Professor Bizzarro added: ‘Plate tectonics on Earth have erased all evidence of what happened in the first 500 million years of our planet’s history.
“The plates are constantly moving and being carried back and destroyed in the interior of our planet.
“Mars, on the other hand, has no plate tectonics so the planet’s surface preserves a record of the planet’s earliest history.”
The new study comes shortly after experts claimed that ancient microbes could survive hundreds of millions of years beneath the Martian surface in “floating animation.”
Researchers say a bacteria called Deinococcus radiodurans could survive on Mars for 280 million years — nearly 300 times longer than previously believed — if buried 10 meters below the Red Planet’s surface.
D. radiodurans is also known as ‘Conan the Bacterium’ and a ‘superhero of the bacterial world’ for its toughness, which has even earned it the title ‘world’s strongest known bacteria’ in the Guinness Book of Records.
Like a muscular movie hero, he resists attacks of acid baths, high and low temperatures and even radiation doses.
While Conan the Bacterium is unlikely to exist on Mars, the researchers believe a similar microorganism could have existed on the Red Planet for a similar period of time.
LAUNCHED IN 2011, THE NASA MARS CURIOSITY ROVER HAS IMPROVED OUR UNDERSTANDING OF THE RED PLANET
The Mars rover Curiosity first launched on November 26, 2011 from Cape Canaveral, a United States Air Force station in Florida.
After traveling 560 million km (350 million miles), the £1.8 billion ($2.5 billion) research vehicle landed just 1.5 miles away from its designated landing site.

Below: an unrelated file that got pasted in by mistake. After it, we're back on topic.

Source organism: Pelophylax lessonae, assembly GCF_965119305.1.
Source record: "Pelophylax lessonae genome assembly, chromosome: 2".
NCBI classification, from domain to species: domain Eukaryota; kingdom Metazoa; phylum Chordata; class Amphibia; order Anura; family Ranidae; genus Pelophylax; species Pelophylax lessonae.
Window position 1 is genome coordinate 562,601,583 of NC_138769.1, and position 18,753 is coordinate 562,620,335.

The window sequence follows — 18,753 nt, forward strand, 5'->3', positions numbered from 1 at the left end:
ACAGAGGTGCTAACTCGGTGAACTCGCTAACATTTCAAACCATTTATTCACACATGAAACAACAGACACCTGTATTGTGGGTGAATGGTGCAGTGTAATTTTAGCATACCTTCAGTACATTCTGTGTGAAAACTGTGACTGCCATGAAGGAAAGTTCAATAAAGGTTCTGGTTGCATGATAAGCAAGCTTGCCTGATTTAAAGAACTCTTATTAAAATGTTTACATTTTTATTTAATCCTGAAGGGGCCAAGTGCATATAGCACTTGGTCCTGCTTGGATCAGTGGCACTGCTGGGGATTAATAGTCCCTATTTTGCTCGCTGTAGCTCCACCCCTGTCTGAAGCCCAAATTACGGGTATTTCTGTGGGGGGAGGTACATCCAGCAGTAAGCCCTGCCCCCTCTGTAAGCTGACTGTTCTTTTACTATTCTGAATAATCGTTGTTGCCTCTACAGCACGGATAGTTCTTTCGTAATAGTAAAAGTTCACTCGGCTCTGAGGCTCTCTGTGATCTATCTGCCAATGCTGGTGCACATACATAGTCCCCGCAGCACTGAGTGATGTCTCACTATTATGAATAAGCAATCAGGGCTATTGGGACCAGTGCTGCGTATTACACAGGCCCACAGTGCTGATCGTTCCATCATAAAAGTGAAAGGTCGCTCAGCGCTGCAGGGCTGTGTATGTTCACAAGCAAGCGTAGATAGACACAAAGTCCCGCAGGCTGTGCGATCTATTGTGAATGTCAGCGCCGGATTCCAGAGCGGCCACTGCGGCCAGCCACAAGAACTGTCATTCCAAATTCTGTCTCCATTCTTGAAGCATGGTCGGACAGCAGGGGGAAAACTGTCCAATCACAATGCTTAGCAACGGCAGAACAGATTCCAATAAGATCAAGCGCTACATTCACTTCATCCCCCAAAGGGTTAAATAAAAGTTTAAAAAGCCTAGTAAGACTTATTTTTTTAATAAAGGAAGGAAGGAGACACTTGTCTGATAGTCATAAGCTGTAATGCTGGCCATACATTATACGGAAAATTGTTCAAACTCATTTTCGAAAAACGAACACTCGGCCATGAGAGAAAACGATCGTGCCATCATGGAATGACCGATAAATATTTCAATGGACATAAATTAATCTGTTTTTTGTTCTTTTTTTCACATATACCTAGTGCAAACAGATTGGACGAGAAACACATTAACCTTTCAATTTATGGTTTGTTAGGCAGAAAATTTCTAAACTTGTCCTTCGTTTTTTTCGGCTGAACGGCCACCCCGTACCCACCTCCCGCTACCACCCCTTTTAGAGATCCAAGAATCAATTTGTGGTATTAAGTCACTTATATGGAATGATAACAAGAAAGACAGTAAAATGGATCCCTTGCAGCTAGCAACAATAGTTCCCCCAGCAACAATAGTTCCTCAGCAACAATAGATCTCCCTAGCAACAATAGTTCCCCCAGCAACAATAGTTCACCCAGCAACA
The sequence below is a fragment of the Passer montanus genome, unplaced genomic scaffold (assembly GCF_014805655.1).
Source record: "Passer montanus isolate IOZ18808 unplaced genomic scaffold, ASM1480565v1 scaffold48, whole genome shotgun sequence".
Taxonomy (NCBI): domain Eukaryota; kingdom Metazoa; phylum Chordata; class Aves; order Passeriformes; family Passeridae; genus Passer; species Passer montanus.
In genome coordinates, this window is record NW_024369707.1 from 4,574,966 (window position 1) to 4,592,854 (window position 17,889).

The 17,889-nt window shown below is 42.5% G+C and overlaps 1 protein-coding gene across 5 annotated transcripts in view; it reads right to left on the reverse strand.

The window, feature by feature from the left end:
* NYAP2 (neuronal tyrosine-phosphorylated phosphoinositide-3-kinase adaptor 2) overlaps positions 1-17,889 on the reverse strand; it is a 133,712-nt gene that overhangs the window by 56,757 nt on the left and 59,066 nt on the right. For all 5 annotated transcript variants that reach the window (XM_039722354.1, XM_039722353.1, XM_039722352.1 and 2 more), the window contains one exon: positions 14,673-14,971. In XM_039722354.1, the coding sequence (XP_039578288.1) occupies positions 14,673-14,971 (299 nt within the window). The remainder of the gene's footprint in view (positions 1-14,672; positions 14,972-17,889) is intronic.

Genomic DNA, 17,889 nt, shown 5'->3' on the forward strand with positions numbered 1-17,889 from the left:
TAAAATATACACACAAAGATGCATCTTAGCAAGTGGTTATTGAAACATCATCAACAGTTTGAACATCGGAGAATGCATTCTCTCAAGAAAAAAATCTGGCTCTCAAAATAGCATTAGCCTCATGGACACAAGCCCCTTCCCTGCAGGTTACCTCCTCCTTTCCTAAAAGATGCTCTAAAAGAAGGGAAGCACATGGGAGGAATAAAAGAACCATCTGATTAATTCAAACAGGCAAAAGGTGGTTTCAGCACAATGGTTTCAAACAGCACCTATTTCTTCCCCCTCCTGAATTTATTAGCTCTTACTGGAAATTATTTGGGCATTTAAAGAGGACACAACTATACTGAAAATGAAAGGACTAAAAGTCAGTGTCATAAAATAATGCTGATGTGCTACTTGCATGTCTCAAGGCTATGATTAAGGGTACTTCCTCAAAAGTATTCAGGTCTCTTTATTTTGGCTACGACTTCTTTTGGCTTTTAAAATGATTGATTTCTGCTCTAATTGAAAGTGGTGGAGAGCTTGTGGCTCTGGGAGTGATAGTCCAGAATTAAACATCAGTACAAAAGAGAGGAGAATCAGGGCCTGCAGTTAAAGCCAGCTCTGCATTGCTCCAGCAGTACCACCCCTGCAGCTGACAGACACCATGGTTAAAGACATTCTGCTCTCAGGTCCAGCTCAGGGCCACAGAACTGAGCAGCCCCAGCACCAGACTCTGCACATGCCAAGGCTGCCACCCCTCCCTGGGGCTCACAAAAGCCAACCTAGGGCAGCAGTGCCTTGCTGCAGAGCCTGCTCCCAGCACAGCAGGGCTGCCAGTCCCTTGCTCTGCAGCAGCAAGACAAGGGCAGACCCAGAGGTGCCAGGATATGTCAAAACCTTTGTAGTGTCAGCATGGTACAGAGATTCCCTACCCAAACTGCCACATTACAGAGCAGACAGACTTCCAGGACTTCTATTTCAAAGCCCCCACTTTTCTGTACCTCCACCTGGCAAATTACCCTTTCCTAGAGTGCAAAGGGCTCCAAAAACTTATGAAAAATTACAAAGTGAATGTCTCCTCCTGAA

After a successful landing on August 5, 2012, the rover covered approximately 18 km.
It was launched on the Mars Science Laboratory (MSL) spacecraft, and the rover made up 23 percent of the total mission’s mass.
With 80 kg (180 lb) of scientific instruments on board, the rover weighs a total of 899 kg (1,982 lb) and is powered by a plutonium fuel source.
The rover is 2.9 meters long, 2.7 meters wide and 2.2 meters high.
The Mars curiosity rover was initially envisioned as a two-year mission to gather information to help answer whether the planet could support life, have liquid water, study the climate and geology of Mars, and has been active for more than 2,000 days since then.
The rover was initially envisioned as a two-year mission to collect information to help answer whether the planet could support life, have liquid water, study the climate and geology of Mars.
Due to its success, the mission has been extended indefinitely and has now been active for over 3,500 days.
The rover carries several scientific instruments, including the mastcam, which consists of two cameras and can take high-resolution photos and videos in true color.
So far on the car-sized robot’s journey he has come across an ancient stream bed where liquid water used to flow, not long after he also discovered that billions of years ago a nearby area known as Yellowknife Bay was part of a lake that could have supported microbial life.